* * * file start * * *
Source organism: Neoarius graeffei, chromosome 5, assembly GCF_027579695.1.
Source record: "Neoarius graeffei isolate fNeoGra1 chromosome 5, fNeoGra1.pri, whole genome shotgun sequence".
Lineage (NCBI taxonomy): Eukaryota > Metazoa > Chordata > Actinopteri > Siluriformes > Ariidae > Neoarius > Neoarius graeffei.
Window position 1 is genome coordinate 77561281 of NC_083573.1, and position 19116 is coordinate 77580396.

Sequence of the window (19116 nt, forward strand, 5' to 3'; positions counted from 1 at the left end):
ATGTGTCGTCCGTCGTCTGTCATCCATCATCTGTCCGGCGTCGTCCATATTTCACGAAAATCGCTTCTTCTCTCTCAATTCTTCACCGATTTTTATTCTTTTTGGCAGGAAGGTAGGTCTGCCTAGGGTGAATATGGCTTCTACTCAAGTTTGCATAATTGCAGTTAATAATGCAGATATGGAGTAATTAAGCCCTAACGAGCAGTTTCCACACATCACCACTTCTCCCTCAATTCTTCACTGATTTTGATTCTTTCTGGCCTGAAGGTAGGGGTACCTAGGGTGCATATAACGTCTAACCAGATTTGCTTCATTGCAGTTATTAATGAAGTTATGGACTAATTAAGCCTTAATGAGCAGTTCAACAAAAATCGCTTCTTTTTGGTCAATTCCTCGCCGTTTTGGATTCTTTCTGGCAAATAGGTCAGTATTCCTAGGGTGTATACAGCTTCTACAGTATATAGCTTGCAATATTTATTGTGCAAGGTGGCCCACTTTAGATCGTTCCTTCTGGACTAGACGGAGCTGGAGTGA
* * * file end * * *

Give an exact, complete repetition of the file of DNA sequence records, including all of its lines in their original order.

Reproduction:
Source organism: Neoarius graeffei, chromosome 5, assembly GCF_027579695.1.
Source record: "Neoarius graeffei isolate fNeoGra1 chromosome 5, fNeoGra1.pri, whole genome shotgun sequence".
Lineage (NCBI taxonomy): Eukaryota > Metazoa > Chordata > Actinopteri > Siluriformes > Ariidae > Neoarius > Neoarius graeffei.
Window position 1 is genome coordinate 77561281 of NC_083573.1, and position 19116 is coordinate 77580396.

Sequence of the window (19116 nt, forward strand, 5' to 3'; positions counted from 1 at the left end):
ATGTGTCGTCCGTCGTCTGTCATCCATCATCTGTCCGGCGTCGTCCATATTTCACGAAAATCGCTTCTTCTCTCTCAATTCTTCACCGATTTTTATTCTTTTTGGCAGGAAGGTAGGTCTGCCTAGGGTGAATATGGCTTCTACTCAAGTTTGCATAATTGCAGTTAATAATGCAGATATGGAGTAATTAAGCCCTAACGAGCAGTTTCCACACATCACCACTTCTCCCTCAATTCTTCACTGATTTTGATTCTTTCTGGCCTGAAGGTAGGGGTACCTAGGGTGCATATAACGTCTAACCAGATTTGCTTCATTGCAGTTATTAATGAAGTTATGGACTAATTAAGCCTTAATGAGCAGTTCAACAAAAATCGCTTCTTTTTGGTCAATTCCTCGCCGTTTTGGATTCTTTCTGGCAAATAGGTCAGTATTCCTAGGGTGTATACAGCTTCTACAGTATATAGCTTGCAATATTTATTGTGCAAGGTGGCCCACTTTAGATCGTTCCTTCTGGACTAGACGGAGCTGGAGTGA